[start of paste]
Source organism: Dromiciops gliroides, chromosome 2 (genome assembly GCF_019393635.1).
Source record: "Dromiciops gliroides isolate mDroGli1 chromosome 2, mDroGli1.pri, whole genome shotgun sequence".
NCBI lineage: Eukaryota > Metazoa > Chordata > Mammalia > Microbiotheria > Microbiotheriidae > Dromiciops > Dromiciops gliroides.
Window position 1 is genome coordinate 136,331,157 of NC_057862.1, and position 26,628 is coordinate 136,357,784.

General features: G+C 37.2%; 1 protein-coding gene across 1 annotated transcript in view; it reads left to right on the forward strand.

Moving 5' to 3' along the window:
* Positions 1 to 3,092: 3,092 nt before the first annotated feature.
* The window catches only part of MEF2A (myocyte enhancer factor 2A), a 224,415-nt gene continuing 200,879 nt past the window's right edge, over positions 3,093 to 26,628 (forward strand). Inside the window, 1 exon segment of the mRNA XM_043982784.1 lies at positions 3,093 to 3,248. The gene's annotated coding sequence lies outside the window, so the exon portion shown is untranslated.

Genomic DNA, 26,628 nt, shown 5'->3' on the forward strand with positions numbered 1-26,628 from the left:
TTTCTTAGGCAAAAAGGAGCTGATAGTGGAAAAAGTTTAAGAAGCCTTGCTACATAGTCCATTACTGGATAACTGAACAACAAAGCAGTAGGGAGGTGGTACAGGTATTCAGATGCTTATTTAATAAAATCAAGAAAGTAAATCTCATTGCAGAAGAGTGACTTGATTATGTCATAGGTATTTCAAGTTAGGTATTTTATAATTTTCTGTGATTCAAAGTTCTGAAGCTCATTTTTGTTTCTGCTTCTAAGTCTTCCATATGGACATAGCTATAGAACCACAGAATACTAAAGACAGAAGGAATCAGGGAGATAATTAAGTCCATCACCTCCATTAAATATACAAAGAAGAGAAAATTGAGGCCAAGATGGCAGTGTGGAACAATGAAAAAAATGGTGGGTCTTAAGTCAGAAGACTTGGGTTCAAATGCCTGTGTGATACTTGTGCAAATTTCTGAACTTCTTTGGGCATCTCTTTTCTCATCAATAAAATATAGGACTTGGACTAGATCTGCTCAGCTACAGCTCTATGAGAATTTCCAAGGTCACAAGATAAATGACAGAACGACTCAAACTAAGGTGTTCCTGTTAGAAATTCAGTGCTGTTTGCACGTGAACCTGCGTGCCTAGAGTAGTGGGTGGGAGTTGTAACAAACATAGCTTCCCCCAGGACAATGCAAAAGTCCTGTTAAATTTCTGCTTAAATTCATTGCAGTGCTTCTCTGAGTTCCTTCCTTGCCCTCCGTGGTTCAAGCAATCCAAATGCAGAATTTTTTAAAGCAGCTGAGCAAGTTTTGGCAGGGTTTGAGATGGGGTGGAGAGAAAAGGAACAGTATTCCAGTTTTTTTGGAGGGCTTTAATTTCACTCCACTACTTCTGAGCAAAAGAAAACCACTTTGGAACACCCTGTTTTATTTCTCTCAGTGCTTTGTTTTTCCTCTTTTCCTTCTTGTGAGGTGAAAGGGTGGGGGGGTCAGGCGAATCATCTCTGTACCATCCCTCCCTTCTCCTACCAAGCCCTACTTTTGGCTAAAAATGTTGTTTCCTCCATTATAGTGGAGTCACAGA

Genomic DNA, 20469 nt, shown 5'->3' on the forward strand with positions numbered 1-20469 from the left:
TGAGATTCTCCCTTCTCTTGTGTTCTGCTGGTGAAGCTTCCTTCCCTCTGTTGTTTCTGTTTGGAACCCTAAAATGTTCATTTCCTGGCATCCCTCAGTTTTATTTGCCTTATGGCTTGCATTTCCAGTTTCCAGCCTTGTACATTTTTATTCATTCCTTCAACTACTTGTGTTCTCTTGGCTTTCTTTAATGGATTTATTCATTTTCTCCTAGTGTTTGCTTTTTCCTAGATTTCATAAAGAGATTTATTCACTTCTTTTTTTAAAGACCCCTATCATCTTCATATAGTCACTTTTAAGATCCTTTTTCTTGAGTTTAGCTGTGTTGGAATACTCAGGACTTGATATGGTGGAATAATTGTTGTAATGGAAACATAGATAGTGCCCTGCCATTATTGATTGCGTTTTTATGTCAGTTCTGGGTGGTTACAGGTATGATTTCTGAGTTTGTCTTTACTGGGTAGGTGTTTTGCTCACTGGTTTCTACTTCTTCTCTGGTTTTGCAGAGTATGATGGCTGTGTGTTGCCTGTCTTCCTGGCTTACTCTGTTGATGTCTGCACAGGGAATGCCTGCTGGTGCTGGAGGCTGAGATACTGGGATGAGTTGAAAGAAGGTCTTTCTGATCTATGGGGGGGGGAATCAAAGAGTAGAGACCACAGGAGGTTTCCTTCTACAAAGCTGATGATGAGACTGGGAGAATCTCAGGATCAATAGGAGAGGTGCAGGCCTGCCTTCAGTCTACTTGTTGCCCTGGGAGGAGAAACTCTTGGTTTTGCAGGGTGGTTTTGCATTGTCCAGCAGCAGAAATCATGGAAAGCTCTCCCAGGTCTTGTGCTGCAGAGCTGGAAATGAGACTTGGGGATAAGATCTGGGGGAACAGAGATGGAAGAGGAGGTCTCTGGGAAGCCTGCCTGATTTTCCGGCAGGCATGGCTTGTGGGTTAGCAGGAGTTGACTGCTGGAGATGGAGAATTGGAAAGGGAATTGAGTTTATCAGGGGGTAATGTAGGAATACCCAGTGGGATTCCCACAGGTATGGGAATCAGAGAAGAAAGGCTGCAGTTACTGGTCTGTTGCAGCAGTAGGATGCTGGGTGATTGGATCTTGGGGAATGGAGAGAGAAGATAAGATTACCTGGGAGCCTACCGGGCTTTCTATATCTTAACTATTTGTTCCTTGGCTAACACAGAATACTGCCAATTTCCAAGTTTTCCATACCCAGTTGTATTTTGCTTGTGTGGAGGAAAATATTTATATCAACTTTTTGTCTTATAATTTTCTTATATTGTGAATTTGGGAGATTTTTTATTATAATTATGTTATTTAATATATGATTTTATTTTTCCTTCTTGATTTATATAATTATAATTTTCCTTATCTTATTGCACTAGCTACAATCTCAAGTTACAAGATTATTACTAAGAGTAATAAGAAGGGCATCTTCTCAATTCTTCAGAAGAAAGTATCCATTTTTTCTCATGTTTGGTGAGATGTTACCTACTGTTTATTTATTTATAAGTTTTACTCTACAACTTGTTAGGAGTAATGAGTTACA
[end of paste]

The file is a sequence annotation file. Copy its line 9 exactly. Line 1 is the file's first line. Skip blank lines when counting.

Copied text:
Genomic DNA, 26,628 nt, shown 5'->3' on the forward strand with positions numbered 1-26,628 from the left: